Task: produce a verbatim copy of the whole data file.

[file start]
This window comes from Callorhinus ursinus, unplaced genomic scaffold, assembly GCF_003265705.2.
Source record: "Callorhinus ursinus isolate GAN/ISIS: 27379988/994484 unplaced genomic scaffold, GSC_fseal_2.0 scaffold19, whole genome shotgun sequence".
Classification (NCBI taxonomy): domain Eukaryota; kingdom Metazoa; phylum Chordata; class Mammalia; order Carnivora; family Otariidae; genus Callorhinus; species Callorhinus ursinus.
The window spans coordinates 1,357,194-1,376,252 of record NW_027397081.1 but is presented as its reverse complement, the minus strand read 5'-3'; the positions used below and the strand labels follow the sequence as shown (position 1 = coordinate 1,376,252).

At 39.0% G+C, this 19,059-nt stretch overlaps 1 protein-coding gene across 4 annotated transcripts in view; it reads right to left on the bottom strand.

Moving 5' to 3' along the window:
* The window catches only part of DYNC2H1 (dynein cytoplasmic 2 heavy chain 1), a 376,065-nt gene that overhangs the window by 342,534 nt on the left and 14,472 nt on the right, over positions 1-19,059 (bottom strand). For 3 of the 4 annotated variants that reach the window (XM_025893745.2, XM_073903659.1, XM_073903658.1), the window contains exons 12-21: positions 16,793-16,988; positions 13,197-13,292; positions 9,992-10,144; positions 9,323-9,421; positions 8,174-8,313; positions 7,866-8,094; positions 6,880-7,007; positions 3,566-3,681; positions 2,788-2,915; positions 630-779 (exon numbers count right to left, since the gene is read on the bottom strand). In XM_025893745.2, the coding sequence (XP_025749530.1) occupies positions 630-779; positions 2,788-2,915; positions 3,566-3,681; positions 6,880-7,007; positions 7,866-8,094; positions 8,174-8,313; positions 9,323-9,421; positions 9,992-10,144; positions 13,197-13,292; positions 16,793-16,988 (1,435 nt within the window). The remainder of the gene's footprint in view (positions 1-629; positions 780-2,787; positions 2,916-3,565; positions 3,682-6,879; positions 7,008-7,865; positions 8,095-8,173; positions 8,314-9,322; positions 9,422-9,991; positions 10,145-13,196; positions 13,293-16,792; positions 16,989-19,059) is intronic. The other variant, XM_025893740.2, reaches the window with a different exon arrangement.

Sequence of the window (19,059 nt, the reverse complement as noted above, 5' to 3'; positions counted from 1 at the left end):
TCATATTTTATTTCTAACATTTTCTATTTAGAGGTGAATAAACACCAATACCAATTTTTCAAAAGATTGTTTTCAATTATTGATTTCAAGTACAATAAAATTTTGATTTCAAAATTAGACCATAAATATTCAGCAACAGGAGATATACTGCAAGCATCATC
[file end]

This window comes from Callorhinus ursinus, unplaced genomic scaffold, assembly GCF_003265705.2.
Source record: "Callorhinus ursinus isolate GAN/ISIS: 27379988/994484 unplaced genomic scaffold, GSC_fseal_2.0 scaffold19, whole genome shotgun sequence".
Classification (NCBI taxonomy): domain Eukaryota; kingdom Metazoa; phylum Chordata; class Mammalia; order Carnivora; family Otariidae; genus Callorhinus; species Callorhinus ursinus.
The window spans coordinates 1,357,194-1,376,252 of record NW_027397081.1 but is presented as its reverse complement, the minus strand read 5'-3'; the positions used below and the strand labels follow the sequence as shown (position 1 = coordinate 1,376,252).

At 39.0% G+C, this 19,059-nt stretch overlaps 1 protein-coding gene across 4 annotated transcripts in view; it reads right to left on the bottom strand.

Moving 5' to 3' along the window:
* The window catches only part of DYNC2H1 (dynein cytoplasmic 2 heavy chain 1), a 376,065-nt gene that overhangs the window by 342,534 nt on the left and 14,472 nt on the right, over positions 1-19,059 (bottom strand). For 3 of the 4 annotated variants that reach the window (XM_025893745.2, XM_073903659.1, XM_073903658.1), the window contains exons 12-21: positions 16,793-16,988; positions 13,197-13,292; positions 9,992-10,144; positions 9,323-9,421; positions 8,174-8,313; positions 7,866-8,094; positions 6,880-7,007; positions 3,566-3,681; positions 2,788-2,915; positions 630-779 (exon numbers count right to left, since the gene is read on the bottom strand). In XM_025893745.2, the coding sequence (XP_025749530.1) occupies positions 630-779; positions 2,788-2,915; positions 3,566-3,681; positions 6,880-7,007; positions 7,866-8,094; positions 8,174-8,313; positions 9,323-9,421; positions 9,992-10,144; positions 13,197-13,292; positions 16,793-16,988 (1,435 nt within the window). The remainder of the gene's footprint in view (positions 1-629; positions 780-2,787; positions 2,916-3,565; positions 3,682-6,879; positions 7,008-7,865; positions 8,095-8,173; positions 8,314-9,322; positions 9,422-9,991; positions 10,145-13,196; positions 13,293-16,792; positions 16,989-19,059) is intronic. The other variant, XM_025893740.2, reaches the window with a different exon arrangement.

Sequence of the window (19,059 nt, the reverse complement as noted above, 5' to 3'; positions counted from 1 at the left end):
TCATATTTTATTTCTAACATTTTCTATTTAGAGGTGAATAAACACCAATACCAATTTTTCAAAAGATTGTTTTCAATTATTGATTTCAAGTACAATAAAATTTTGATTTCAAAATTAGACCATAAATATTCAGCAACAGGAGATATACTGCAAGCATCATC